A sweet, if occasionally hackneyed, book of advice for young girls.


A mother’s collection of bromides to her young daughter that centers on healthy emotional growth.

This life guide and memoir from Herman (Stories We Tell Ourselves, 2013, etc.) aims a set of life-rules at 7- to 11-year-old girls, along with stories that show these values in action. The author originally wrote the guide at the request of her then-8-year-old daughter, Grace, who wanted a book of advice like the ones that Marmee gives the March girls in Louisa May Alcott’s classic novel Little Women. Years later, Herman’s daughter rediscovered the guide, which served as the basis of this book. Initially, the platitudes about growing up and doing the right thing veer the book into vague, self-help territory. Its overstatement of the universality of the golden rule, for example, almost feels like a lecture. Herman’s advice becomes more nuanced as the chapters progress, beginning with a section that distills the golden rule’s fundamental requirement: empathy. A later section illustrates the importance of expressing all types of feelings, even if they aren’t positive ones. Herman allows room for girls to experience a range of emotions, rather than confining them to “good and happy” feelings. In other chapters, the author depicts situations that girls may find tough to navigate, using honest phrasing that shows compassion and restraint (“If people are angry with you…for saying “no” to something that’s bad for you, then these are people you will not enjoy having in your life”). She pairs the tidbits of advice with black-and-white illustrations, drawn by her husband, which show women of all ages at work, play and home, in both solitude and sisterhood. The book closes with some prescient tips on finding love, aimed at girls who are likely still in the awkward, crush phase of adolescence, yet on the cusp of dating. It provides young women with an adult perspective, even if, at times, it feels oversimplified. Overall, however, Herman’s book may help to ease readers into their teenage years, at a time when they want to be both independent and nurtured.

A sweet, if occasionally hackneyed, book of advice for young girls.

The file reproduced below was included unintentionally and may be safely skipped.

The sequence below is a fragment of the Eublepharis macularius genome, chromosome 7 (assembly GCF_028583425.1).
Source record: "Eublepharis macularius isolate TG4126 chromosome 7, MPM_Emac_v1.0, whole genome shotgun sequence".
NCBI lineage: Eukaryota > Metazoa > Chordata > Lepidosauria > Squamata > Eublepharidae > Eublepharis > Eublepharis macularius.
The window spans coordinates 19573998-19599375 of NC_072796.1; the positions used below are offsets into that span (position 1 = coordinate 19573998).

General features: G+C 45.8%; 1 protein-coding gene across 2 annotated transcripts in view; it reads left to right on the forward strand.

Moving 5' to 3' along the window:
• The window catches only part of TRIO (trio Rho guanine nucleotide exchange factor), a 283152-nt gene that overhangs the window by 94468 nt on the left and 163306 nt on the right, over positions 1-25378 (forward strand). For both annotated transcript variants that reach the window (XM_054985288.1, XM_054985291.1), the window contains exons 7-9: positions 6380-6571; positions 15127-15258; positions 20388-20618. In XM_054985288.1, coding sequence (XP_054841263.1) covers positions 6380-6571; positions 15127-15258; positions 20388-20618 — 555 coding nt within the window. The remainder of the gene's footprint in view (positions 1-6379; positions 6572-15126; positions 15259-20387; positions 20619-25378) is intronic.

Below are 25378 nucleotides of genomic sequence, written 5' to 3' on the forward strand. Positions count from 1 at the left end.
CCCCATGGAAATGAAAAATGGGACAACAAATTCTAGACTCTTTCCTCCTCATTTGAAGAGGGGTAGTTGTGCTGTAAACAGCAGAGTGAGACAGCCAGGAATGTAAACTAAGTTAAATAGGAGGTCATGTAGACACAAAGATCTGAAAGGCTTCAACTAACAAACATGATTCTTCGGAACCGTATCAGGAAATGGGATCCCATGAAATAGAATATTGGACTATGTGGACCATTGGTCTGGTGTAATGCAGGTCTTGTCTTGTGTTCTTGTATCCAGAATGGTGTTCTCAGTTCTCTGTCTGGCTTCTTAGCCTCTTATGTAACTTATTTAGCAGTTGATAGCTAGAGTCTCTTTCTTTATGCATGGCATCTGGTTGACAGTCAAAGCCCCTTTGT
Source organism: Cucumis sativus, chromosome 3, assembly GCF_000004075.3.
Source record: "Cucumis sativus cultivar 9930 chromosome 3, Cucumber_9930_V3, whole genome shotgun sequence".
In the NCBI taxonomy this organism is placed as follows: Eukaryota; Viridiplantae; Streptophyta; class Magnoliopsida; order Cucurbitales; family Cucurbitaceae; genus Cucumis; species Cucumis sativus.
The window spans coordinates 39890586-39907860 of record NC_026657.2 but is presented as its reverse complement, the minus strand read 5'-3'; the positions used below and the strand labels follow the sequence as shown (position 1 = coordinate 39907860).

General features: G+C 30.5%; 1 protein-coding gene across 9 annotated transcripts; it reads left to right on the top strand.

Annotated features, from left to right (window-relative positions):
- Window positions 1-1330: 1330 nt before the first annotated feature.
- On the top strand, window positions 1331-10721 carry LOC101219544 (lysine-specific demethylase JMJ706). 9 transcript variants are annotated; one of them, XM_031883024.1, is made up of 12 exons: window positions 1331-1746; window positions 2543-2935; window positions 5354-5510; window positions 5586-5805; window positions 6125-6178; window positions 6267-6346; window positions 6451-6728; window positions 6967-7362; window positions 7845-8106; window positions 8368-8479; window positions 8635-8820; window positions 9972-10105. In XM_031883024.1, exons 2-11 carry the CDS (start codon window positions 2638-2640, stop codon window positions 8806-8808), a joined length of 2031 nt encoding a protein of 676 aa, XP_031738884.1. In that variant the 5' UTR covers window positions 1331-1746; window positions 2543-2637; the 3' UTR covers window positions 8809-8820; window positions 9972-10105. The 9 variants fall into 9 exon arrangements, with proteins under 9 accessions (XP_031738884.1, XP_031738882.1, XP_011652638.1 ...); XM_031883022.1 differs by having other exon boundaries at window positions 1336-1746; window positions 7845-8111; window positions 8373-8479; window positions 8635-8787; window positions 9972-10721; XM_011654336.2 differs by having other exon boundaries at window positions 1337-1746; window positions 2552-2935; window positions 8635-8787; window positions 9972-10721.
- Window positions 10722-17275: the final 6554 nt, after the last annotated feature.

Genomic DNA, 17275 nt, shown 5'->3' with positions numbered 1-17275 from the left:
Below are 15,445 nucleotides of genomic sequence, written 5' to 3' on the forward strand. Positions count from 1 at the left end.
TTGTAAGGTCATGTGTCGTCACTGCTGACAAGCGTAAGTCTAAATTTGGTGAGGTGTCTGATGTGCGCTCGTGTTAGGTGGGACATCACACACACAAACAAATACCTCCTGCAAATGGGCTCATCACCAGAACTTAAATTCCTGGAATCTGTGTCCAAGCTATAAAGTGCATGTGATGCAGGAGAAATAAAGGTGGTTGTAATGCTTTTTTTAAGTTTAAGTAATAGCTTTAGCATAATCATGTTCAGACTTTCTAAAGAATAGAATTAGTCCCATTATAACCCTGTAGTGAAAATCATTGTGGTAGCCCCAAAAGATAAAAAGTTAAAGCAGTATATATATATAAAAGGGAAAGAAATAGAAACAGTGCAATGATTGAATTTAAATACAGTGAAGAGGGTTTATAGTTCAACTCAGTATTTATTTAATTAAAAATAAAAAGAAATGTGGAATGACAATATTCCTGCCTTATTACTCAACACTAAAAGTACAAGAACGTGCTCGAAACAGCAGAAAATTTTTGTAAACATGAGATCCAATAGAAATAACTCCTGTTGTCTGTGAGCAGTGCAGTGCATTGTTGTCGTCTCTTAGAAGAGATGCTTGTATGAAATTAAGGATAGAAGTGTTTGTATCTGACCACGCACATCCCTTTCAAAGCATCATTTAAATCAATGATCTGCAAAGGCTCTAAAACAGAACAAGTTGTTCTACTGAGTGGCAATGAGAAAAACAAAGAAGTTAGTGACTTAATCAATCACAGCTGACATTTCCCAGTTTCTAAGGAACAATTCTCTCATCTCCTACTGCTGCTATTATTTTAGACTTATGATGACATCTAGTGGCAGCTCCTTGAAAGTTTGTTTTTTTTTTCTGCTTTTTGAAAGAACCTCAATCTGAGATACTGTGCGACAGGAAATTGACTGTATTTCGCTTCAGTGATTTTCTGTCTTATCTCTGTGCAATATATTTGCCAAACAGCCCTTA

Pub Date: Jan. 6, 2015

ISBN: 978-1632260208

Page Count: 80

Publisher: Thought Catalog Books/Prospecta Press

Review Posted Online: Dec. 16, 2014

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Stricter than, say, Bergen Evans or W3 ("disinterested" means impartial — period), Strunk is in the last analysis...



Privately published by Strunk of Cornell in 1918 and revised by his student E. B. White in 1959, that "little book" is back again with more White updatings.

Stricter than, say, Bergen Evans or W3 ("disinterested" means impartial — period), Strunk is in the last analysis (whoops — "A bankrupt expression") a unique guide (which means "without like or equal").

Pub Date: May 15, 1972

ISBN: 0205632645

Page Count: 105

Publisher: Macmillan

Review Posted Online: Oct. 28, 2011

Kirkus Reviews Issue: May 1, 1972

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Noted jazz and pop record producer Thiele offers a chatty autobiography. Aided by record-business colleague Golden, Thiele traces his career from his start as a ``pubescent, novice jazz record producer'' in the 1940s through the '50s, when he headed Coral, Dot, and Roulette Records, and the '60s, when he worked for ABC and ran the famous Impulse! jazz label. At Coral, Thiele championed the work of ``hillbilly'' singer Buddy Holly, although the only sessions he produced with Holly were marred by saccharine strings. The producer specialized in more mainstream popsters like the irrepressibly perky Teresa Brewer (who later became his fourth wife) and the bubble-machine muzak-meister Lawrence Welk. At Dot, Thiele was instrumental in recording Jack Kerouac's famous beat- generation ramblings to jazz accompaniment (recordings that Dot's president found ``pornographic''), while also overseeing a steady stream of pop hits. He then moved to the Mafia-controlled Roulette label, where he observed the ``silk-suited, pinky-ringed'' entourage who frequented the label's offices. Incredibly, however, Thiele remembers the famously hard-nosed Morris Levy, who ran the label and was eventually convicted of extortion, as ``one of the kindest, most warm-hearted, and classiest music men I have ever known.'' At ABC/Impulse!, Thiele oversaw the classic recordings of John Coltrane, although he is the first to admit that Coltrane essentially produced his own sessions. Like many producers of the day, Thiele participated in the ownership of publishing rights to some of the songs he recorded; he makes no apology for this practice, which he calls ``entirely appropriate and without any ethical conflicts.'' A pleasant, if not exactly riveting, memoir that will be of most interest to those with a thirst for cocktail-hour stories of the record biz. (25 halftones, not seen)

Pub Date: May 1, 1995

ISBN: 0-19-508629-4

Page Count: 224

Publisher: Oxford Univ.

Review Posted Online: May 20, 2010

Kirkus Reviews Issue: March 1, 1995

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